• [0028]
    As discussed above, the programming station is operable to program a programmable interface for operation with a variety of different assets. Referring generally to FIG. 6, an embodiment of a visual display 102 on the monitor 50 of the programming system 46 is illustrated. In this embodiment, a selection 104 of assets is visually displayed to a user. Each of these assets may use different communication protocols. Each asset has a virtual box 106 located adjacent to the name of the asset. The specific asset to be used with the programmable interface is chosen by selecting the box 106 adjacent to the name of the asset. In this embodiment, each box 106 is selected by placing a cursor over the box and clicking with the mouse. The programming is then provided to the interface via the programming station 48.
  • [0029]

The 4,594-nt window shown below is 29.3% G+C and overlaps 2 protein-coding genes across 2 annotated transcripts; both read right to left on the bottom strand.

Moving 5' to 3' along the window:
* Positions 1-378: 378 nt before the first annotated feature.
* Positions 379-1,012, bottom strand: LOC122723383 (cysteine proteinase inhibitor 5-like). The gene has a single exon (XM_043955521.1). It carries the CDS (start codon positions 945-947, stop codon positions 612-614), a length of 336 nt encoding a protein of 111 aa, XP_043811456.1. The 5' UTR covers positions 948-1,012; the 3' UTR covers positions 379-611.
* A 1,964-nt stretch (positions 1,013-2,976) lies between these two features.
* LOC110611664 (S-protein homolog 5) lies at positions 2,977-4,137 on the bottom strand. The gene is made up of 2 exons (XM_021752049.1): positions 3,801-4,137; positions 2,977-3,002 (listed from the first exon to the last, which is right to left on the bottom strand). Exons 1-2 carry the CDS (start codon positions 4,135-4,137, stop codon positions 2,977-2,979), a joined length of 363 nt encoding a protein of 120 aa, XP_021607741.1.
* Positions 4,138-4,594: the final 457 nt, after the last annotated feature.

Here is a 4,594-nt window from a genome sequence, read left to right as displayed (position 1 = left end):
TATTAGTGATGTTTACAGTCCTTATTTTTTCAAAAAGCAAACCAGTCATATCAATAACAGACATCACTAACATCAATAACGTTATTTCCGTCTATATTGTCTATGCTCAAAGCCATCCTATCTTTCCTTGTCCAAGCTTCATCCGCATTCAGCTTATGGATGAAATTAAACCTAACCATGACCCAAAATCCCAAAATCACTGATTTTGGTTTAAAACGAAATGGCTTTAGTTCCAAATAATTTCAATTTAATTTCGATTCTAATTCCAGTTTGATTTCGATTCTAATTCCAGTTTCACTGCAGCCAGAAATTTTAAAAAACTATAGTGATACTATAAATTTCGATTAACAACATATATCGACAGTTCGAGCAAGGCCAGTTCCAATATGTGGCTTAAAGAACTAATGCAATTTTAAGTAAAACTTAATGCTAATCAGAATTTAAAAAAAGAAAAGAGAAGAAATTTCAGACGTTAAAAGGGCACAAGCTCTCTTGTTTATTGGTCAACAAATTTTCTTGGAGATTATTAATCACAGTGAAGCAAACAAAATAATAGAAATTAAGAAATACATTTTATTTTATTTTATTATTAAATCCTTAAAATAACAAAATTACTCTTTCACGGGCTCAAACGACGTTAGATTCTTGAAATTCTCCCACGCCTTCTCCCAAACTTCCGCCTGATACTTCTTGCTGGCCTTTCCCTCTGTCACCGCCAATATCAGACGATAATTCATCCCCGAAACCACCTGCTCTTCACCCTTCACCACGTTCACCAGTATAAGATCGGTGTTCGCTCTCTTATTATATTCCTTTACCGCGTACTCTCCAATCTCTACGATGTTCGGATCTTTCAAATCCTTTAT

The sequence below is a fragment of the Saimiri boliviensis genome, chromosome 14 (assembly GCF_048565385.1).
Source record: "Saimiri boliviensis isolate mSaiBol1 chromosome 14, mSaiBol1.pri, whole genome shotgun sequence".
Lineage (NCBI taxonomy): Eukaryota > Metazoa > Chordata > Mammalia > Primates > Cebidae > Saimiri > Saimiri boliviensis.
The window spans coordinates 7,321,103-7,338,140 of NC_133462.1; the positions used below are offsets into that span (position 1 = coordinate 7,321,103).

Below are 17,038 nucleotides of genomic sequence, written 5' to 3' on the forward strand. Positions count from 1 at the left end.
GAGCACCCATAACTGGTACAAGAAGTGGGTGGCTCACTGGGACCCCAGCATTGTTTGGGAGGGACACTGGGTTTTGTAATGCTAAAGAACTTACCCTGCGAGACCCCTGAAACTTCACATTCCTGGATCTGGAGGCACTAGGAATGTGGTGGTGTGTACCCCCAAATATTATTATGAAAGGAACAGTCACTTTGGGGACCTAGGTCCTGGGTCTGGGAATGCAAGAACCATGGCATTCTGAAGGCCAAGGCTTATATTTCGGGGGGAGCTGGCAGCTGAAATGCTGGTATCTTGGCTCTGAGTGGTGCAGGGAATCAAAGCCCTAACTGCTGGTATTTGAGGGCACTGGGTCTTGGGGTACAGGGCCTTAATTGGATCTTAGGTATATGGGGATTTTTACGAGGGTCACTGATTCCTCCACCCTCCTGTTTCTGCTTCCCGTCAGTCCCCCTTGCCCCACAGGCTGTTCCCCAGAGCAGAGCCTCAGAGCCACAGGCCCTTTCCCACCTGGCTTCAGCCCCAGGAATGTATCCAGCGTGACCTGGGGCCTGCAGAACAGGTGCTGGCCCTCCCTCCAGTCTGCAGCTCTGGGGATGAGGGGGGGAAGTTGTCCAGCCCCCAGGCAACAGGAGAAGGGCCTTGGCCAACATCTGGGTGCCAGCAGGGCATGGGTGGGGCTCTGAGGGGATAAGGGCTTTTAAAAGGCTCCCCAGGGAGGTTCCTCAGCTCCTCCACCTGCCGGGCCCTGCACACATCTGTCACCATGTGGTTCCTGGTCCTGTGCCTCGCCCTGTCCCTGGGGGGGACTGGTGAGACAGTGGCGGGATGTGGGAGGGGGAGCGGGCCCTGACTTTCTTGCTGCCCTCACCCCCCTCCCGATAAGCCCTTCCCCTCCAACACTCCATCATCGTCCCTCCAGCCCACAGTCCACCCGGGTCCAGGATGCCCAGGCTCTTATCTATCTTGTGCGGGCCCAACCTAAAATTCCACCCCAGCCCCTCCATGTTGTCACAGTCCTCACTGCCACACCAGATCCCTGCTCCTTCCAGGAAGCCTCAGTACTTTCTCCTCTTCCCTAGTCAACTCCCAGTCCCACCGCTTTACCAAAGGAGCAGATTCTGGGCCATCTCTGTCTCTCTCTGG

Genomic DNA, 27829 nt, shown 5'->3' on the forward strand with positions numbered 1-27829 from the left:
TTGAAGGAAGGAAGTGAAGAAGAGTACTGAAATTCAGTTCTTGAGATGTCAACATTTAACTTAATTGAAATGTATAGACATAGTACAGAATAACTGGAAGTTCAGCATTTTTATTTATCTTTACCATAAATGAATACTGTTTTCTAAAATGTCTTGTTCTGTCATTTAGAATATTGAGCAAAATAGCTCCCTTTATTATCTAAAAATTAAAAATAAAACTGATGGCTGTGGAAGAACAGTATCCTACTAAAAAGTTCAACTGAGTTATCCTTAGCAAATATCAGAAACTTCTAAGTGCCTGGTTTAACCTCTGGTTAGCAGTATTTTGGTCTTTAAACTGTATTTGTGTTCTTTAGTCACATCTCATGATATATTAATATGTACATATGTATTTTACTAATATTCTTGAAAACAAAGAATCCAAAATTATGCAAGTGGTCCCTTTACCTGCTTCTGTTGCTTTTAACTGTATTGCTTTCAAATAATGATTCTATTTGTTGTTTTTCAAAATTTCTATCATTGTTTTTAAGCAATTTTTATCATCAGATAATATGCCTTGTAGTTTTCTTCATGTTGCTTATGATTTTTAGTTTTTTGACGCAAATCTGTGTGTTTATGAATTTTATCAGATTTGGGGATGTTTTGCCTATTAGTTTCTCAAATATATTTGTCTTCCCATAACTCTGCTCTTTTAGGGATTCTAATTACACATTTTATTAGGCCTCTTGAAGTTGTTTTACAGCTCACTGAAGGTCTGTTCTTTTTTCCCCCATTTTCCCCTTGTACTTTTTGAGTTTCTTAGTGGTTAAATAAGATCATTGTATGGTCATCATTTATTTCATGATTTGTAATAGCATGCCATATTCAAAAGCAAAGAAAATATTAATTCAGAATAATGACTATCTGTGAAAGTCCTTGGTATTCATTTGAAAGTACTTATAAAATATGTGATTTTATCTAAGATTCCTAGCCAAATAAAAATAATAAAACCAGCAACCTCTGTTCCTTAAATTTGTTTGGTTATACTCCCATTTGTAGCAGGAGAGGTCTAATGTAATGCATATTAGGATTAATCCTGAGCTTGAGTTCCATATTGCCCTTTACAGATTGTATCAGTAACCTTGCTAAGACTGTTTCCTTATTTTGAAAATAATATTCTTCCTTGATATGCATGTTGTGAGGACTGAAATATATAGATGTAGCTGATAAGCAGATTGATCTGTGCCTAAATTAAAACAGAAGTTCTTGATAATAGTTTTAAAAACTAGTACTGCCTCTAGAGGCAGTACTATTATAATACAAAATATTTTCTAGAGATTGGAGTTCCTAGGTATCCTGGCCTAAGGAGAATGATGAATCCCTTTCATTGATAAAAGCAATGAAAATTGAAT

Additionally, the programming station operates to configure the data stream employed by the interface. In the illustrated embodiment, asset parameter information for a first parameter is provided in a first window 108. A user desiring to set the counter interval period for providing data to a standard default setting would select the selection box 110 marked as “DEFAULT.” Alternatively, a user desiring to program the interval asset to a different interval, or reset the cumulative total, would select the box 112 marked as “OTHER.” Additionally, a user desiring to set the parameter designation to a default setting would select the box 114 marked as “DEFAULT.” Alternatively, a user desiring to program the parameter to a different designation would select the box 116 marked as “OTHER.” Asset parameter information for a second asset parameter is provided in a second window 118. A user desiring to set the counter interval for the second parameter to a default setting would select the selection box 120 marked as “DEFAULT.” Alternatively, a user desiring to program the interval asset to a different interval, or reset the cumulative total, would select the box 122 marked as “OTHER.” Additionally, a user desiring to set the parameter designation for the second asset parameter to a default setting would select the box 124 marked as “DEFAULT.” Alternatively, a user desiring to program the second parameter to a different designation would select box 126 marked as “OTHER.” Additionally, an asset may be configured to allow an interface to input information to the asset. In this event, the programming station may be configured to program the interface with instructions to direct the operation of the asset.